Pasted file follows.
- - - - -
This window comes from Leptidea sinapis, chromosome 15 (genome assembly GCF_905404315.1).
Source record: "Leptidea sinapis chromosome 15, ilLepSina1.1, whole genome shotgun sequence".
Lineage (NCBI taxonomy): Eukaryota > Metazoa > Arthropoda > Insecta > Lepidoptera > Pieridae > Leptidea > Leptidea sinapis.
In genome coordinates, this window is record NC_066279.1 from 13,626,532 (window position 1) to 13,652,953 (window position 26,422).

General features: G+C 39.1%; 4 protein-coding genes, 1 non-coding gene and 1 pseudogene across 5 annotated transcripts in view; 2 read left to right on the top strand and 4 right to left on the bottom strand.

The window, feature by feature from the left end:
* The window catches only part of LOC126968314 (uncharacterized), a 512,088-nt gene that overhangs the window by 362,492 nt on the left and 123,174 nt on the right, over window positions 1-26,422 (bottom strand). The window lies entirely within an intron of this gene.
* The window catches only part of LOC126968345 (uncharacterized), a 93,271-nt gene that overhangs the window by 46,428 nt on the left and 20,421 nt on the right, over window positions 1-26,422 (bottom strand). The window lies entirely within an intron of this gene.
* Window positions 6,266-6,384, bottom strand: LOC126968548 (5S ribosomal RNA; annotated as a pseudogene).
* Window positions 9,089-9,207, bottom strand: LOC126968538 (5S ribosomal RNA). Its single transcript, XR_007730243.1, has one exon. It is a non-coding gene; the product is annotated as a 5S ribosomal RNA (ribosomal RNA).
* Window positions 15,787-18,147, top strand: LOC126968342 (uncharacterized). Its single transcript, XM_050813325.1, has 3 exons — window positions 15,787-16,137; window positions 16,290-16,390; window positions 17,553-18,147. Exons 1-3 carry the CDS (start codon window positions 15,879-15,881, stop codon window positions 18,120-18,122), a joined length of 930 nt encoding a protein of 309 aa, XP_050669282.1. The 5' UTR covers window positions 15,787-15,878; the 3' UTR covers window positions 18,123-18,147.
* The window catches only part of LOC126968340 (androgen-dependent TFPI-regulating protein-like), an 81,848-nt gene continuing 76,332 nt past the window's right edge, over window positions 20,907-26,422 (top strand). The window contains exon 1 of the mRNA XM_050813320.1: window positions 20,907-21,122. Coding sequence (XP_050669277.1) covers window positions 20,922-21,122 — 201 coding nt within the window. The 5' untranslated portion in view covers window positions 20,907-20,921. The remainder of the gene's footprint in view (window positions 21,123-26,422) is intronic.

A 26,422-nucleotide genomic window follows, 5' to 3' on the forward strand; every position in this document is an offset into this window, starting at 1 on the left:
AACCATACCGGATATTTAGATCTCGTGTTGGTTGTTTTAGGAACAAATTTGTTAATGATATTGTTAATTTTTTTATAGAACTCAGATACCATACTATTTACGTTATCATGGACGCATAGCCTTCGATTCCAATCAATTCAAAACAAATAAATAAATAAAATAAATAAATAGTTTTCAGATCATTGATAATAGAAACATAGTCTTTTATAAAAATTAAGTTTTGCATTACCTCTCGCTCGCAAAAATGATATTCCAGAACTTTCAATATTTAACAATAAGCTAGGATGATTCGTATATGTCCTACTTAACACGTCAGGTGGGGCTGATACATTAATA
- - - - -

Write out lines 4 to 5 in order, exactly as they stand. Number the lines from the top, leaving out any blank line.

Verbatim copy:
In genome coordinates, this window is record NC_066279.1 from 13,626,532 (window position 1) to 13,652,953 (window position 26,422).

General features: G+C 39.1%; 4 protein-coding genes, 1 non-coding gene and 1 pseudogene across 5 annotated transcripts in view; 2 read left to right on the top strand and 4 right to left on the bottom strand.